A second model of the Nintendo Switch, the Nintendo Switch Lite, was announced on July 10th, 2019, and was released worldwide on September 20th, 2019. It is a handheld-focused revision of the system, integrating the Joy-Con as part of the main unit's hardware, and has a smaller screen and a larger battery capacity. Additionally, a regular directional pad replaced the four directional buttons on the integrated left Joy-Con. However, due to the integration of the Joy-Con into the system, they cannot be removed, and thus, the HD Rumble and IR camera features have been removed. The Switch Lite only directly supports games that can be played in handheld mode, retaining features like the Switch's gyroscopic sensors and Bluetooth, Wi-Fi, and NFC communication compatibility. Some tabletop games that require the HD Rumble or IR camera features will require players to use separate Joy-Con with the Switch Lite. The system does not support any docking or connectivity to a television, so it is incompatible with games that require television mode. Players who attempt to purchase games that require television or tabletop mode via the eShop on the Switch Lite will be notified of the incompatibility. In addition to other normal Joy-Con, the Switch Lite does support external controllers otherwise compatible with the Switch.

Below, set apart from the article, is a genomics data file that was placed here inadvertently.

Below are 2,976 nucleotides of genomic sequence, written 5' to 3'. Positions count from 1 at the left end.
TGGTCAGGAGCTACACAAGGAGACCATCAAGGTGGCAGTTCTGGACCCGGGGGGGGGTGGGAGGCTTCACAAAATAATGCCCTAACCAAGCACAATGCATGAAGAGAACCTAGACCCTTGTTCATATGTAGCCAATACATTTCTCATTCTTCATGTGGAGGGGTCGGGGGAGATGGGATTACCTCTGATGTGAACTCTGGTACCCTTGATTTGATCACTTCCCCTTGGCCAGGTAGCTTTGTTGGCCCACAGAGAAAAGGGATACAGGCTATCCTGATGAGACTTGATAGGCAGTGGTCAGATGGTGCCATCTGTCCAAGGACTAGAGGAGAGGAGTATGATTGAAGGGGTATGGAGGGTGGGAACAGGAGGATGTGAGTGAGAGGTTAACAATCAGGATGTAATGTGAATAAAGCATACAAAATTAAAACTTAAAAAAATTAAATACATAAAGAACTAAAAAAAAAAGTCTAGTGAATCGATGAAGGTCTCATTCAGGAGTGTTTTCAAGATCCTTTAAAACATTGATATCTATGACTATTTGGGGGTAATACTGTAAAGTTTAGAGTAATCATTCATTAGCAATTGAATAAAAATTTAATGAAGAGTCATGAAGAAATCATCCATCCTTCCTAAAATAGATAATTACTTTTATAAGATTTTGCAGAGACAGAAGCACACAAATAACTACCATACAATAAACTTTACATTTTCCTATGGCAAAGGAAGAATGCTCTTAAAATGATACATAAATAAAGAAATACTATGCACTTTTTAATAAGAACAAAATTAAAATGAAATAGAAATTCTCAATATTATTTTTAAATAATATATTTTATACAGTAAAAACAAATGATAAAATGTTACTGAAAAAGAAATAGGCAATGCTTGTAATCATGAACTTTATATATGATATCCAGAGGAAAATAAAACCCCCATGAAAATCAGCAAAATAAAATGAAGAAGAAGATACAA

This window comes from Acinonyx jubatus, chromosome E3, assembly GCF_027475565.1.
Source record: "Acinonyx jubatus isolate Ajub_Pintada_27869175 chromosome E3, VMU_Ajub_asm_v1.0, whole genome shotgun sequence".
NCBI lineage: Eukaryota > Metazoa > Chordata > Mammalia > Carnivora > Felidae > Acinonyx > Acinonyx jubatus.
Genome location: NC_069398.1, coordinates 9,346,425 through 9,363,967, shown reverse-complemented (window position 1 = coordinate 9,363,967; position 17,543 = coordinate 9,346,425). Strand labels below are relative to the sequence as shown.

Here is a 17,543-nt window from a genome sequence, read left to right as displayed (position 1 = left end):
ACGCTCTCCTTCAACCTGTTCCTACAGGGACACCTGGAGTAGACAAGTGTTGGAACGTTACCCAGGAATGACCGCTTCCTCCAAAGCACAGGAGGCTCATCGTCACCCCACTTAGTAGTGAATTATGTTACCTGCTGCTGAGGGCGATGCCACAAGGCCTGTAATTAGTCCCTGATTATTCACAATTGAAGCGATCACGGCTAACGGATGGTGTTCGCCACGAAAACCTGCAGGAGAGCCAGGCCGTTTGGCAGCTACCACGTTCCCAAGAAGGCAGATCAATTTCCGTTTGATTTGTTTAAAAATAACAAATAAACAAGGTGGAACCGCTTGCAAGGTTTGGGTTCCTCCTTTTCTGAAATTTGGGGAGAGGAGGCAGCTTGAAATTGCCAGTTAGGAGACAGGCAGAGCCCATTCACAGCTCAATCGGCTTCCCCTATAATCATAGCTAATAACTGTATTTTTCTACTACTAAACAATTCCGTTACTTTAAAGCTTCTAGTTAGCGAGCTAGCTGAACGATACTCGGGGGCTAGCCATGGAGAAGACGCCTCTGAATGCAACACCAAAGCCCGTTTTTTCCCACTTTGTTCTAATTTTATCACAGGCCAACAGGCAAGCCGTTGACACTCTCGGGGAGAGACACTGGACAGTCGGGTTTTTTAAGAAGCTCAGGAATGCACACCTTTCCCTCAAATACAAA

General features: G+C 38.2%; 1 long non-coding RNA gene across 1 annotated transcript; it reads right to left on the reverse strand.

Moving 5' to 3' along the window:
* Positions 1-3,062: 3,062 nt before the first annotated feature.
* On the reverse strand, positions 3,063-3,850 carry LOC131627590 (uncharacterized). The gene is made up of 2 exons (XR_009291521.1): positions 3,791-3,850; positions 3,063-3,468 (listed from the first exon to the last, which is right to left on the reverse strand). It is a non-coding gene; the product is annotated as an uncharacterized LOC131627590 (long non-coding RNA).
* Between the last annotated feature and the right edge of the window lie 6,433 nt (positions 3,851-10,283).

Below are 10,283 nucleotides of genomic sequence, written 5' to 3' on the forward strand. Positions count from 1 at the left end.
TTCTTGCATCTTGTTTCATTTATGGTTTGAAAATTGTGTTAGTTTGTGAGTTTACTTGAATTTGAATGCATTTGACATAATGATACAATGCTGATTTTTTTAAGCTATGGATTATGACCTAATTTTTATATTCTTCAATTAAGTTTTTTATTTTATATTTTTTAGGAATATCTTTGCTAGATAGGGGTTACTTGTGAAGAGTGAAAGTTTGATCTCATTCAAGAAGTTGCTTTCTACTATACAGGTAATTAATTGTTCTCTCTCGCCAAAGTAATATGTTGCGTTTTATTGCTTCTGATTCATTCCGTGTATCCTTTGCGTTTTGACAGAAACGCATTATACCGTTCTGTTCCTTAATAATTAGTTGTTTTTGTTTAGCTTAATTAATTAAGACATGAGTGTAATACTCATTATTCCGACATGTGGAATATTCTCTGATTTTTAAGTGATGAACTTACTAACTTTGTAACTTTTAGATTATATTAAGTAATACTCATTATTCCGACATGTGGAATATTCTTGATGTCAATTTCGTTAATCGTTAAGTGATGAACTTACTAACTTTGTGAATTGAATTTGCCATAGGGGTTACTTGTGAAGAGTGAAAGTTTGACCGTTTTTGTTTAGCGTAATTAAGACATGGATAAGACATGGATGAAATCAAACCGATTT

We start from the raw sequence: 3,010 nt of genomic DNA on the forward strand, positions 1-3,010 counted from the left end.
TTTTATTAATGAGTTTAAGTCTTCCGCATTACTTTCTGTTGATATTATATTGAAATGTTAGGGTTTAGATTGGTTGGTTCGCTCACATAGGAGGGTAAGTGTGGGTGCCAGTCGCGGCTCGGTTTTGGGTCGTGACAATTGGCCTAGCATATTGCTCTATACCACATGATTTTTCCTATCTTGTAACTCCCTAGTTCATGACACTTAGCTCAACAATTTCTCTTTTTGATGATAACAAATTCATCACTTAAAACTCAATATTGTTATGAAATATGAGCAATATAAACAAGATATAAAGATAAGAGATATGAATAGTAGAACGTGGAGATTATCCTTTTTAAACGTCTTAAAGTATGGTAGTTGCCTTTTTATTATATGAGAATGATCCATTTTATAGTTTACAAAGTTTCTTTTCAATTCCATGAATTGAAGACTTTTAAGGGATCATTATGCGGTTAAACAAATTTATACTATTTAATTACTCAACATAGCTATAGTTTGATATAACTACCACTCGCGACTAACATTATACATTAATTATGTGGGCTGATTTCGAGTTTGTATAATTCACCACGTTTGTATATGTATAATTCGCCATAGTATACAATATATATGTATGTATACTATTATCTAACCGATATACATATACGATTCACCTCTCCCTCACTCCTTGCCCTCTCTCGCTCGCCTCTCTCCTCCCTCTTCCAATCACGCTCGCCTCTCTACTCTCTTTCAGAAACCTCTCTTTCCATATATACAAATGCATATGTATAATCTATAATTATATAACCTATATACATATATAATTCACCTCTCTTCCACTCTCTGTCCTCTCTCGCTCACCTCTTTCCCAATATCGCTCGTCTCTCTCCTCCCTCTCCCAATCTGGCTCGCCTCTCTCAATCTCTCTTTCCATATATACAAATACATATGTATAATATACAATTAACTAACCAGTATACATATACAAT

An updated version of the Nintendo Switch, featuring a longer battery life than the original of 4.5–9 hours, was announced on July 17th, 2019, and was released in Japan and North America in mid-August 2019, and released in the United Kingdom in September 2019. This revision of the Switch primarily features a change in both the main CPU and GPU that leads to lower power consumption while otherwise maintaining the same battery, which extends the battery life.

A third model of the Nintendo Switch, the Nintendo Switch OLED Model, was announced on July 6th, 2021, and was released worldwide on October 8th, 2021. It features a 7 inches (180 mm) 720p OLED display, and when docked, output to 1080p resolution. Additionally, it features 64 GB of internal storage, enhanced audio functions, and includes a wider adjustable stand for use in tabletop mode. The unit ships with a new dock that includes a wired LAN port. Otherwise, it features similar technical specifications as the base Switch model, and is compatible with all Switch games and existing accessories. The unit ships in two bundles: one that includes a black dock and red and blue Joy-Con (similar to the base model's default color scheme), and a white dock with white Joy-Con.